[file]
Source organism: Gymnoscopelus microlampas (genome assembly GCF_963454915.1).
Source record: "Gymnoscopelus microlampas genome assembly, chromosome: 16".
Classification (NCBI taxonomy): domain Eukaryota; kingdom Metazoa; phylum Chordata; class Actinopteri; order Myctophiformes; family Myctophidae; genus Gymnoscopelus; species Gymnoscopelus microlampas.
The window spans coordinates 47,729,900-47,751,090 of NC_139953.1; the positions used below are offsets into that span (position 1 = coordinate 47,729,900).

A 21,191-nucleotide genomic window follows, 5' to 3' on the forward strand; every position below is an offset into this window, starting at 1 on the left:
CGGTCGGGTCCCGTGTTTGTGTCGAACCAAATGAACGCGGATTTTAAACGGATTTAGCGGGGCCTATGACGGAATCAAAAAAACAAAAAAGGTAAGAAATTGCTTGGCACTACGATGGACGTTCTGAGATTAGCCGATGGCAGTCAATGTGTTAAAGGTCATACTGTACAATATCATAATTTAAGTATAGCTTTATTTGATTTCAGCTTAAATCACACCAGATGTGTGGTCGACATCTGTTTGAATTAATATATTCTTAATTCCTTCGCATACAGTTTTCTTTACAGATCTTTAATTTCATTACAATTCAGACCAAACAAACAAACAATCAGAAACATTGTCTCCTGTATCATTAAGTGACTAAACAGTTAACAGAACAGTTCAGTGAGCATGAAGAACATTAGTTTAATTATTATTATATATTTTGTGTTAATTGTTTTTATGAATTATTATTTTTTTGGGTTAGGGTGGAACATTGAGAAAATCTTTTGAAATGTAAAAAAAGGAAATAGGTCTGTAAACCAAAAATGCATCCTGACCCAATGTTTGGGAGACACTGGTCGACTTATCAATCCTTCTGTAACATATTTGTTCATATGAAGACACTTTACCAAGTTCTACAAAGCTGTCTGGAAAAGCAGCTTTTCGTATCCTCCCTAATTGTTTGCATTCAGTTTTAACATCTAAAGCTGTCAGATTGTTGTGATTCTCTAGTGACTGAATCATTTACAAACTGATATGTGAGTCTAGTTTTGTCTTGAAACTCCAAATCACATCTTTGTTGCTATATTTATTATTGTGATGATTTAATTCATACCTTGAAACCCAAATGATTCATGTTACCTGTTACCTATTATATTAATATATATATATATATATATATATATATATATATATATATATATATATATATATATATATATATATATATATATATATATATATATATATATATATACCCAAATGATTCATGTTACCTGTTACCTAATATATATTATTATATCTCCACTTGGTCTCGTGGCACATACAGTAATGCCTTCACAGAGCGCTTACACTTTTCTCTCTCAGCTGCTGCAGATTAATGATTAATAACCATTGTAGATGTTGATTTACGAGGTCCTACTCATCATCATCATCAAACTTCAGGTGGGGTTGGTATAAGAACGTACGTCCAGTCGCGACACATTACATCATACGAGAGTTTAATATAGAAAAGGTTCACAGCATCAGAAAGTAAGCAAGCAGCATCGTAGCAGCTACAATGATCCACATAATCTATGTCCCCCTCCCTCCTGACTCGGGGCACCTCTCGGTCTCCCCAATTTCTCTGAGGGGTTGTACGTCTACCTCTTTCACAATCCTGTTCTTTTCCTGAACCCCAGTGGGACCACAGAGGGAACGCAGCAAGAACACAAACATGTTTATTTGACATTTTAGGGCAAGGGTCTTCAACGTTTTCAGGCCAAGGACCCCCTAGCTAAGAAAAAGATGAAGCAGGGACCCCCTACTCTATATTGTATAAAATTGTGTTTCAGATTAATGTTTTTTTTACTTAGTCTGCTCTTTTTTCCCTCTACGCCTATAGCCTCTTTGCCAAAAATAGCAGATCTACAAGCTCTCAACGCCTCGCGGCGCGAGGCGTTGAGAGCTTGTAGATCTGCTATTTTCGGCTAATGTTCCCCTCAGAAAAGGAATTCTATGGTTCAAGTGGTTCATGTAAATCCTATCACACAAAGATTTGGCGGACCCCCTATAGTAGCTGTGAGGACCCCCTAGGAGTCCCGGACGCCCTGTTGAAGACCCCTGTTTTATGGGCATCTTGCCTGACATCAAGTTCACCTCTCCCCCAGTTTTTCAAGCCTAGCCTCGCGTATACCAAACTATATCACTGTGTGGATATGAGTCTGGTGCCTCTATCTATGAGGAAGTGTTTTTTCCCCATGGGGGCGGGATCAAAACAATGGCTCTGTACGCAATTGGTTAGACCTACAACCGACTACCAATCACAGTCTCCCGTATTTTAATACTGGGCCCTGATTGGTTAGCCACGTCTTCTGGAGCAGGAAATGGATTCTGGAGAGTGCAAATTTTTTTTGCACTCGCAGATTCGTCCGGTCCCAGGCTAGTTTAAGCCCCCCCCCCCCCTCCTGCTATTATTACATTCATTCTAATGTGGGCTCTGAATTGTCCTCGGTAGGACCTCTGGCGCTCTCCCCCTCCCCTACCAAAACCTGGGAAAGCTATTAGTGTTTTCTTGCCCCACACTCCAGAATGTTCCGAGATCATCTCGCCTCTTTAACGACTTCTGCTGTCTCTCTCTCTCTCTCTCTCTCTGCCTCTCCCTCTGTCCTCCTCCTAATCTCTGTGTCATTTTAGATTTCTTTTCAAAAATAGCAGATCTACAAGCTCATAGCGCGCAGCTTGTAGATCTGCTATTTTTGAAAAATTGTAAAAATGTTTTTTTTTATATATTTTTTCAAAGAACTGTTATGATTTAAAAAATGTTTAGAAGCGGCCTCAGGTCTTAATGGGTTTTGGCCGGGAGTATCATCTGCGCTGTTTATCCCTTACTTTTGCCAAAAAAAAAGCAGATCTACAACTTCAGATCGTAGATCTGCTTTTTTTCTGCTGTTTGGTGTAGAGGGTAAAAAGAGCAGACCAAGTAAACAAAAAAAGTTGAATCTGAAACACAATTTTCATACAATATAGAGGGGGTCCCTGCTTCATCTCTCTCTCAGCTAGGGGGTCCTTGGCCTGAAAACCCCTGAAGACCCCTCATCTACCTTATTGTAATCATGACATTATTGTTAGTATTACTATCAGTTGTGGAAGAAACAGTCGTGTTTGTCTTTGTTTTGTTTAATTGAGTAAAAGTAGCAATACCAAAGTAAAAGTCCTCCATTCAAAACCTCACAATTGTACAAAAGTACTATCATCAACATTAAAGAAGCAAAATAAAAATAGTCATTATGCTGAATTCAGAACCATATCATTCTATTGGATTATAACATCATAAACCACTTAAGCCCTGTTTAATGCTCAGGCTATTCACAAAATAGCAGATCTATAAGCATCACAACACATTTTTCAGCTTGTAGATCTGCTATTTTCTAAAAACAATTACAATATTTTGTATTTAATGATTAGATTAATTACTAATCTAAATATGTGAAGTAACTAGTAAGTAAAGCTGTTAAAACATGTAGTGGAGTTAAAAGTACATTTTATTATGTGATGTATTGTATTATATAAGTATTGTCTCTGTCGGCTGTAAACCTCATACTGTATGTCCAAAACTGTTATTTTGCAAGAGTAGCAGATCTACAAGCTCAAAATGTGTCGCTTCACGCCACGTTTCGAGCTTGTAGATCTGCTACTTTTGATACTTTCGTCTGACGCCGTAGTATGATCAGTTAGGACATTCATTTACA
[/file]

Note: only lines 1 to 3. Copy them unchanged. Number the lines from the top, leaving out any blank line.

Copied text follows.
Source organism: Gymnoscopelus microlampas (genome assembly GCF_963454915.1).
Source record: "Gymnoscopelus microlampas genome assembly, chromosome: 16".
Classification (NCBI taxonomy): domain Eukaryota; kingdom Metazoa; phylum Chordata; class Actinopteri; order Myctophiformes; family Myctophidae; genus Gymnoscopelus; species Gymnoscopelus microlampas.